EL PASO, Texas (AP) — Texas education officials say they will update training for some teachers and work with educators to determine why standardized test scores for many elementary and middle school students are not improving.
The pledge follows the release Thursday of another year of mostly stagnant test scores for students in grades three through eight who took the State of Texas Assessment of Academic Readiness.
During hearings at the state Legislature, Texas Education Agency officials have long said that whenever the state adopts a new testing system, scores go down for a number of years but eventually improve as teachers and students adjust.
Preliminary data from TEA show that overall passing rates for the 2013-2014 school year averaged 74 percent for math and 77 percent for reading. In the 2011-2012 school year when the tests were implemented, averages for the same subjects were 72 percent and 77 percent.
Scores for students across the grade levels have improved from 1 to 4 percentage points in math compared with scores from 2012. Changes in reading scores over the last three years have varied from an improvement of 2 percentage points to a 3-point drop.
Texas Education Commissioner Michael Williams said in a statement Thursday that the assessments are important because they identify whether a student requires early support for basic subjects.
The state can’t afford to “ignore potential issues in the lower grades with the hope that they will simply disappear for students in high school,” Williams said. “These results are telling us that our students need support now.”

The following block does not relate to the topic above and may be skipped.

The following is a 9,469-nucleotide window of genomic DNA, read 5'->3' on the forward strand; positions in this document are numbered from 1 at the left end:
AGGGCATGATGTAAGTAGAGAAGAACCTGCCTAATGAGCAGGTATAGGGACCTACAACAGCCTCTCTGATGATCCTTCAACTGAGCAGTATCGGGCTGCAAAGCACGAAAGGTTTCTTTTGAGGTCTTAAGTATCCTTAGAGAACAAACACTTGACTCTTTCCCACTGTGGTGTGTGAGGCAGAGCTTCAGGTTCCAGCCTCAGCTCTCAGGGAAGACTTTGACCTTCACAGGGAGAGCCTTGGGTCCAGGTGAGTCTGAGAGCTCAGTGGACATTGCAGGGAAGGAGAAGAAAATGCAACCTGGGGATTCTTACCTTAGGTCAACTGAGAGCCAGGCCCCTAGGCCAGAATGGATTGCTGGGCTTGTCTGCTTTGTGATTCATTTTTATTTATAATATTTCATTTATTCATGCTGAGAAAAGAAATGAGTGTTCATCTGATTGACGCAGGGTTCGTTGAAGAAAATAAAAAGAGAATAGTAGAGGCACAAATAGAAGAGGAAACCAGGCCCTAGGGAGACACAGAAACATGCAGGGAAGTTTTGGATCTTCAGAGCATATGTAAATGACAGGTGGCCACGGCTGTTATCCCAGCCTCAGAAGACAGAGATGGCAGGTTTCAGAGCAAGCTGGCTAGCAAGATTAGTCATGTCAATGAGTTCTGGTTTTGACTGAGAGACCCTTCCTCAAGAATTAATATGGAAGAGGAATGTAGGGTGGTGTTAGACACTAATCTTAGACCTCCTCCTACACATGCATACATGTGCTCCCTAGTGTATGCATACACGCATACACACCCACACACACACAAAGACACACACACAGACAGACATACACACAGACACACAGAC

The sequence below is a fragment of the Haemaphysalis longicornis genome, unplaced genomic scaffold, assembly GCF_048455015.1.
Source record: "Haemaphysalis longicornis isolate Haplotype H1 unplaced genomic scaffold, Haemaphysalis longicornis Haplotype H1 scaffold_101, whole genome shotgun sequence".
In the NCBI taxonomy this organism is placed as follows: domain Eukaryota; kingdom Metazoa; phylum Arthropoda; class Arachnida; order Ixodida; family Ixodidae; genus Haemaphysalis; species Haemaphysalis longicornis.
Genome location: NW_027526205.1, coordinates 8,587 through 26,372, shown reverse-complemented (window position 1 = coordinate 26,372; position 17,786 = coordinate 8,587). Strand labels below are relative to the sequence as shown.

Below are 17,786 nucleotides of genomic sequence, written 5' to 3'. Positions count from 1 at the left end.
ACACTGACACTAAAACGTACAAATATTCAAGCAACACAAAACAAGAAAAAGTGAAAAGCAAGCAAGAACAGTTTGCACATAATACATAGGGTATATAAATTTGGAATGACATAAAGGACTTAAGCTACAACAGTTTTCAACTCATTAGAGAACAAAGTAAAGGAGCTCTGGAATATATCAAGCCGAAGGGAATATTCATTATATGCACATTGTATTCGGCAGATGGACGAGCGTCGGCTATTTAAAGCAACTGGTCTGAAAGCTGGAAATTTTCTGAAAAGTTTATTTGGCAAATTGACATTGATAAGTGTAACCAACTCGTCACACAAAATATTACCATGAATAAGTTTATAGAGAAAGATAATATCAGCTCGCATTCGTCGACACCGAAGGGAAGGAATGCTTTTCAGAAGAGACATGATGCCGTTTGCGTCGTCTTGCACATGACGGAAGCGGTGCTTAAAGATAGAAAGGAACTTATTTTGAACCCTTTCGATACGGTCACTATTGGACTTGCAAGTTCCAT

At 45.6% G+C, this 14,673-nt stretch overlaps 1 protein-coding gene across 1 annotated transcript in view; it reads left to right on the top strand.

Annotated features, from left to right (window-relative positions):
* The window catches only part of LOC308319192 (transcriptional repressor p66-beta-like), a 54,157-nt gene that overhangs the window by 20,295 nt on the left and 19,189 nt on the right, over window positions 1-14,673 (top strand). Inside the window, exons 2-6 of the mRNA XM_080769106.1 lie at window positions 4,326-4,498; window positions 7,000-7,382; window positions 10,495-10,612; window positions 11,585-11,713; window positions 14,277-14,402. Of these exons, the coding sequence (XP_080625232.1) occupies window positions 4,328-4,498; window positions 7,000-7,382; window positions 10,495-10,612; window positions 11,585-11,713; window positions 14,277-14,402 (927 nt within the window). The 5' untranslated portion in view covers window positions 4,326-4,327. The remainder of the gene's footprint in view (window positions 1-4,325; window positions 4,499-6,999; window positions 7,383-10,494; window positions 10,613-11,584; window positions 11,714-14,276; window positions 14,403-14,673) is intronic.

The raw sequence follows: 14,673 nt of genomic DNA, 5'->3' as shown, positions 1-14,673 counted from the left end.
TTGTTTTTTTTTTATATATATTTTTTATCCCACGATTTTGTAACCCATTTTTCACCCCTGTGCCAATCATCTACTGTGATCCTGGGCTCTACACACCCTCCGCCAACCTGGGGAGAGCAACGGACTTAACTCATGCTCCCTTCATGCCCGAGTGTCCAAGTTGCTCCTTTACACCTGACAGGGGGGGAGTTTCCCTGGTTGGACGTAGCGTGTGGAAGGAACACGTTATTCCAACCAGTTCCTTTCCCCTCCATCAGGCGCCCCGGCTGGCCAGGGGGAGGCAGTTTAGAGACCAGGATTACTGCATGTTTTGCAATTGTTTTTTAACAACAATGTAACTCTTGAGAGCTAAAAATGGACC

TEA spokeswoman Debbie Ratcliffe said Friday that the agency will work with educators to understand why scores have not improved. She also said that the English/language arts training for teachers is being updated.
“We believe that will help,” she said. She added she did not have details about the changes.
Williams said that “districts that cling to test preparation, fact memorization and practice tests will not see success.” Emphasizing critical thinking skills and allowing teachers to focus on the curriculum is the path to success in future tests, he said.
Scores for writing tests improved 2 percentage points for fourth-graders from 2012 and dropped one percentage point for seventh-grade students over that same period. Results for science evaluations improved 1 percentage point from 2012 for both fifth- and eighth-graders. Scores for the social studies tests eighth-graders took improved 2 percentage points from 2012.
Tiffany Hatch, a board member for Texans Advocating Meaningful Student Assessment representing El Paso, said the state should invest more into meeting the needs of students with disabilities, those living in poverty and the large number who speak Spanish as their first language.
“If those things are not addressed, test scores are not going to change,” she said.
Bonnie Lesley, founder of Texas Kids Can’t Wait, an organization that advocates for more funding for schools, said that in most cases, schools and students that are wealthier do better in tests.
“If half of the districts in Texas are underfunded, it all goes together,” she said.
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